Community unites at service for missing girl April Jones
A Welsh community came together in prayer this morning in an emotionally charged service in honour of missing April Jones.
A procession of up to 1,000 people walked slowly through the town of Machynlleth, as normal life came to a standstill.
Hundreds gathered at the Bryn-y-Gog estate from where April was abducted on Monday evening.
With crowds wearing pink ribbons symbolising the faith many still have that the girl remains alive, the procession moved in subdued silence through the town.
Roads along the route were closed off as the sombre gathering inched its way slowly to St Peter’s Church at the heart of the mid Wales market town.
The five-year-old schoolgirl’s abduction has shaken the small mid Wales community to the core.
The service today is seen as the start of a process aimed at healing the community.
Speaking before today’s ceremony, Reverend Kathleen Rogers said: “The realisation is coming on since yesterday when we heard murder - that has hit home.”
Inside the church, Reverend Rogers addressed the congregation, as she offered prayers for April’s parents Coral (40) and Paul (44) who did not attend the ceremony.
She said: “We cannot bring little April, our sweet and innocent little girl, home as we had hoped.”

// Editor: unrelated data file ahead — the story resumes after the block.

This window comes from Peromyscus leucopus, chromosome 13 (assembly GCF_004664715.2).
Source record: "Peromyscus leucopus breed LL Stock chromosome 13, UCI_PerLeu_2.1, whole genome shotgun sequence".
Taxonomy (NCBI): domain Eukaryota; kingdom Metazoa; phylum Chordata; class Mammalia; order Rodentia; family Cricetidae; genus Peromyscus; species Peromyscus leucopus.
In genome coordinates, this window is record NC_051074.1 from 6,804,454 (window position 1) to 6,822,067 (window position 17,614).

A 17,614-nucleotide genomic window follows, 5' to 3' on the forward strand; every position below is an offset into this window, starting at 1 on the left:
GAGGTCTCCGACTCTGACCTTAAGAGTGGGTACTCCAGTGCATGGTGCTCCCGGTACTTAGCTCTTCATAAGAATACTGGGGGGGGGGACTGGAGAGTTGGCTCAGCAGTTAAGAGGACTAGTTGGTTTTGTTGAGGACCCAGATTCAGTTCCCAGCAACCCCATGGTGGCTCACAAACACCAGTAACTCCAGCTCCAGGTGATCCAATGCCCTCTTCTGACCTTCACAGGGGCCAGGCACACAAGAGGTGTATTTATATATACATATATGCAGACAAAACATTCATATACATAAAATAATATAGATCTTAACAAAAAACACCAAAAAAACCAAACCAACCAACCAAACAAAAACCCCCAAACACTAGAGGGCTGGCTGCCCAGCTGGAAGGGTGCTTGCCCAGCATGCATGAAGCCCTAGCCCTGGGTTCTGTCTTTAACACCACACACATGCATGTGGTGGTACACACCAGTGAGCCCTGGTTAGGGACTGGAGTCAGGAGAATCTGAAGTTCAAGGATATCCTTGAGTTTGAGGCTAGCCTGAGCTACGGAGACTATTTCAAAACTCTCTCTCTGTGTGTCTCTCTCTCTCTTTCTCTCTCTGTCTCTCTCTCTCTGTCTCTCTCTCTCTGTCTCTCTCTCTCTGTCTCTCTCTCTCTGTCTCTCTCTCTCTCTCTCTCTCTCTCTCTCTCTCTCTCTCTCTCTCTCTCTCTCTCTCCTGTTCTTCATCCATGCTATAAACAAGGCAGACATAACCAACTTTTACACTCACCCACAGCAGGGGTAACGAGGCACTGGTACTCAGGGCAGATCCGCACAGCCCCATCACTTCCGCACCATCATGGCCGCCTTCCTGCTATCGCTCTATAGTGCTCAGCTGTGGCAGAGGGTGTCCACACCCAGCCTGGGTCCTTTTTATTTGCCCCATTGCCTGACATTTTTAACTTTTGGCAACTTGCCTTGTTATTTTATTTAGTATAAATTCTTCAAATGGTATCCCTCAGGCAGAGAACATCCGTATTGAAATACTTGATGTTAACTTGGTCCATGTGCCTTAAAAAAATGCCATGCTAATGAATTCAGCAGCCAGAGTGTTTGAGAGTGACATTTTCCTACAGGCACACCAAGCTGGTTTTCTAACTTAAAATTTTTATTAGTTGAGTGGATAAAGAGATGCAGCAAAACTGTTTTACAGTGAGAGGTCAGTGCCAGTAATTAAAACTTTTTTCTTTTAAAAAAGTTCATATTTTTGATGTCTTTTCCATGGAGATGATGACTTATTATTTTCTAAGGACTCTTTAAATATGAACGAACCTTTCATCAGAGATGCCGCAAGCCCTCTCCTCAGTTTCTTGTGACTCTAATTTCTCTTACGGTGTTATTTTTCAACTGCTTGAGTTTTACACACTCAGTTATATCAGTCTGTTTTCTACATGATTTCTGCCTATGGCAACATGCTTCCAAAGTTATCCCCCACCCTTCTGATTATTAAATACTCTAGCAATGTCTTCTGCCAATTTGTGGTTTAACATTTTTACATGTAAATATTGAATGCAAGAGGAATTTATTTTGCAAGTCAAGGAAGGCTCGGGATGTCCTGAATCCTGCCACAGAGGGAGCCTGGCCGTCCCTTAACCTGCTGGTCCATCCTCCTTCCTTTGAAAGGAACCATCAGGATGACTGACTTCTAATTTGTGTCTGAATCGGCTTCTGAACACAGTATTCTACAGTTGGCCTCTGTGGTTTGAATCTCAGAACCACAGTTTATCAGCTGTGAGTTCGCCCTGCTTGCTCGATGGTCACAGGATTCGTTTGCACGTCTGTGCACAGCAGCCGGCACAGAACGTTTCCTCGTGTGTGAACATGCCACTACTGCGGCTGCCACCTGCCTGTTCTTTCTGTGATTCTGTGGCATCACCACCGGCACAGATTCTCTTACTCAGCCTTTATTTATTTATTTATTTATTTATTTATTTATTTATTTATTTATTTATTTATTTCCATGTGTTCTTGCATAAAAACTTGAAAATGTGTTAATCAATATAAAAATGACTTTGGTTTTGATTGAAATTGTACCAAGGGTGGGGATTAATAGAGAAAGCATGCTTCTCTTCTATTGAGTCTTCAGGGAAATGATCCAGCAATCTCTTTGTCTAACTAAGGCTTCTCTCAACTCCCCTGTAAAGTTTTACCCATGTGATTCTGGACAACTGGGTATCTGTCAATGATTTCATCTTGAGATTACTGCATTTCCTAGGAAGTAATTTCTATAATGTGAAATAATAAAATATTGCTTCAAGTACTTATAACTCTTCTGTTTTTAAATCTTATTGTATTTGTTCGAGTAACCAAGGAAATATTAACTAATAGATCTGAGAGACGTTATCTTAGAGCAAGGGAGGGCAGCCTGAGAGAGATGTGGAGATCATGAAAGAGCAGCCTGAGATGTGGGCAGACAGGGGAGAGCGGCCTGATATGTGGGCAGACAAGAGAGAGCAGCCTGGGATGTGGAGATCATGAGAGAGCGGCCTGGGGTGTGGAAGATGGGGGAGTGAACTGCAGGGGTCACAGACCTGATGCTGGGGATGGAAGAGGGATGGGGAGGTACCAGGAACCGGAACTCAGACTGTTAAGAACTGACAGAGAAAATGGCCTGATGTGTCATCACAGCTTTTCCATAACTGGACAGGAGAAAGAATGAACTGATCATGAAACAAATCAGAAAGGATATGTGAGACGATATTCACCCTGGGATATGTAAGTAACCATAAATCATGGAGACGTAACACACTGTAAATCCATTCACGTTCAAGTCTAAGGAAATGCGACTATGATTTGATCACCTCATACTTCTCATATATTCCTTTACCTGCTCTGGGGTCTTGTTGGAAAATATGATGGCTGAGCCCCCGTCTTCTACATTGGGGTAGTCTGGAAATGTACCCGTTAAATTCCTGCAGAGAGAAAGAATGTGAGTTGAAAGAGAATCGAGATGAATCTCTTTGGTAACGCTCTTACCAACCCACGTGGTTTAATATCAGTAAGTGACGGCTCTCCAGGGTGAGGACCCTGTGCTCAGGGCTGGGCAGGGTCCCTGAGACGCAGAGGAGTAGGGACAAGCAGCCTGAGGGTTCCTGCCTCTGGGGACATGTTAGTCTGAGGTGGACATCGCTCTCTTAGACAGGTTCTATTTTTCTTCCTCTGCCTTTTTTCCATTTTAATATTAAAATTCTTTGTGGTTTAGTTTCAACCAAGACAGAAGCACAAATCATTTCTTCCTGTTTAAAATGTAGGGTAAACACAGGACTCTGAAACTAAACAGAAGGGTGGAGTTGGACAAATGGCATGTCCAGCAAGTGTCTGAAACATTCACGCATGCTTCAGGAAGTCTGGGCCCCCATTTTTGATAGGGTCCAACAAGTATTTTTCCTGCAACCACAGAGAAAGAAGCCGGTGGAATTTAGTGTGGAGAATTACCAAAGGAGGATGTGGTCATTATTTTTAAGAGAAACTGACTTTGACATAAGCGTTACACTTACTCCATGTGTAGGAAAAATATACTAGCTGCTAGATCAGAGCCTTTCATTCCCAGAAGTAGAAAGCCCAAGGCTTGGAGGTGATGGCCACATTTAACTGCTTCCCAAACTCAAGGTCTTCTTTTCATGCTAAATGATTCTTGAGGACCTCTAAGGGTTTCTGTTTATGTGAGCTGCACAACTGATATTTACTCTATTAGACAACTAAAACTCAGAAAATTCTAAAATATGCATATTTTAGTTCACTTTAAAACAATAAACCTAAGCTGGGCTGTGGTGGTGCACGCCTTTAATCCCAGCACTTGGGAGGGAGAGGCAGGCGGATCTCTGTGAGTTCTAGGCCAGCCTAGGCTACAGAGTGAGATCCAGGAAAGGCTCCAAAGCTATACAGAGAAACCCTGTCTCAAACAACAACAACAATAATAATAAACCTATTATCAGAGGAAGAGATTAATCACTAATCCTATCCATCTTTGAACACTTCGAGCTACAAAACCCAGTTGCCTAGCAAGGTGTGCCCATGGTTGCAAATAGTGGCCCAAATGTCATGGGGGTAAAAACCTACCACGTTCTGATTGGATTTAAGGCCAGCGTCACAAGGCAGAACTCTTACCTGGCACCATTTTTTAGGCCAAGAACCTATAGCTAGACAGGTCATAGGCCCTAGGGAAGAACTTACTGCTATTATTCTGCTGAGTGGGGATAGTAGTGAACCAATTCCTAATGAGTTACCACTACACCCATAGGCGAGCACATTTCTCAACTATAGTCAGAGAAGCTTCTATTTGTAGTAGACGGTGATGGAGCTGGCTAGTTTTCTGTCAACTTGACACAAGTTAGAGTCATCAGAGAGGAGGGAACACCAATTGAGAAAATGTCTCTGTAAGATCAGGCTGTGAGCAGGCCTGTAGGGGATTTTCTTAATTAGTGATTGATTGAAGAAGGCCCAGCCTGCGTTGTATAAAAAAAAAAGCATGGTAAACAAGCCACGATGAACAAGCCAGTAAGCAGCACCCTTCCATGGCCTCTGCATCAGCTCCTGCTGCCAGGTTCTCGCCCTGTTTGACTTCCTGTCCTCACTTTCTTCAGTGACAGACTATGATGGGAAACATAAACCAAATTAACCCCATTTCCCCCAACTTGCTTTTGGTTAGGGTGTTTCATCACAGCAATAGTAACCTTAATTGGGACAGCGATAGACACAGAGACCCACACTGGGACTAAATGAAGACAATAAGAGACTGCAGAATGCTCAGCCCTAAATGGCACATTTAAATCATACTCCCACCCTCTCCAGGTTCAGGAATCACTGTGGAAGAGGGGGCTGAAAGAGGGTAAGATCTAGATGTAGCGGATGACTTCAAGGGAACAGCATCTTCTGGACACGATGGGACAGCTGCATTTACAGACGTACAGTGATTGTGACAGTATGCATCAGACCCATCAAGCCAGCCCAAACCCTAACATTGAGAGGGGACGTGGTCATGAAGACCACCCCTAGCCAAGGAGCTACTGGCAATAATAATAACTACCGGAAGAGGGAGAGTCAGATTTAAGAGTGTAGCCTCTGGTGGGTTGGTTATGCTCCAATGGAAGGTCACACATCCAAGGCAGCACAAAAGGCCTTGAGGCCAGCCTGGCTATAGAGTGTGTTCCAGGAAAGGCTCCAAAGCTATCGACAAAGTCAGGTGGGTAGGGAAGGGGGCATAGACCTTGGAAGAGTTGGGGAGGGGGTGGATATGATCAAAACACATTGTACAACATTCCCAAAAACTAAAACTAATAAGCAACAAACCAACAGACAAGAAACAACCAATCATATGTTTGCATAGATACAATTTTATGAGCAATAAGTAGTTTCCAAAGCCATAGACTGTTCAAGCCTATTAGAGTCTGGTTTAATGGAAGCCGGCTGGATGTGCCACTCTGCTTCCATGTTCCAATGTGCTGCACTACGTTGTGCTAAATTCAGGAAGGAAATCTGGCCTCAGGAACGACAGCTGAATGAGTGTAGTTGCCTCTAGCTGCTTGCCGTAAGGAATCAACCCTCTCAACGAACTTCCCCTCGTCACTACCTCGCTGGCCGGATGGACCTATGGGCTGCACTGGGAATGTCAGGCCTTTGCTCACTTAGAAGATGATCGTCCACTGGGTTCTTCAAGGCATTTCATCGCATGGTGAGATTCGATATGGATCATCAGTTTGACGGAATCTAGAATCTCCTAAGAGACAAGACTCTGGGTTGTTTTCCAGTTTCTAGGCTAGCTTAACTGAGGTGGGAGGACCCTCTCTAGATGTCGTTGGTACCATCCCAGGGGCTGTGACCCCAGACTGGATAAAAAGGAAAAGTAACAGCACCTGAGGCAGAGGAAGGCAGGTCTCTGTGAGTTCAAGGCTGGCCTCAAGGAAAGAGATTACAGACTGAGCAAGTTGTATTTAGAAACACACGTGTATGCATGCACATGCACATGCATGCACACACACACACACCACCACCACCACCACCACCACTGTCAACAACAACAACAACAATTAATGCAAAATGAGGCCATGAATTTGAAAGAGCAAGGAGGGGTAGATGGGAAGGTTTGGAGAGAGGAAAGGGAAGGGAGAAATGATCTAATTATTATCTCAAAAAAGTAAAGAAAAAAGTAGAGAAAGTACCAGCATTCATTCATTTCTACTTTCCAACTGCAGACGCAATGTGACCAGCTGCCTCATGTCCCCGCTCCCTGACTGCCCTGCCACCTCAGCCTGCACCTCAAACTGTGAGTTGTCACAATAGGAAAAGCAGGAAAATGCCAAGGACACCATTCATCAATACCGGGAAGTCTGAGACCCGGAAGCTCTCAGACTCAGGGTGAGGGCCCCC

“But our hope has now been moved on to sure and certain hope that she is in the arms of Jesus.
“Coral and Paul may not be with us this morning but we hold them very close in our hearts as we pray for them.
“There are hundreds of people today searching our town, our countryside, our river. Many hundreds more have been searching this last week.
“We thank them and we pray for them as they came to us in our hour of need and they continue to be with us.”
Reverend Rogers said that a service had also been held for the search workers at the local leisure centre this morning.
He then read a touching poem on behalf of April’s mother called “Mum”.
Bishop of Bangor, Reverend Andy John, said the tight-knit community had “touched the heart of people around the world”.
He said emails had been received from as far afield as South Africa and New Zealand - and a church in Texas had even made a donation.
Reverend John extended his thanks to those who had helped including the “extraordinary effort” of mountain rescue teams.
“I want to thank the police for their professional dedication and we’re glad that they’re here for us,” he added.
He said members of the media have also shown their “deeply caring” side and he thanked them for telling the story of the town.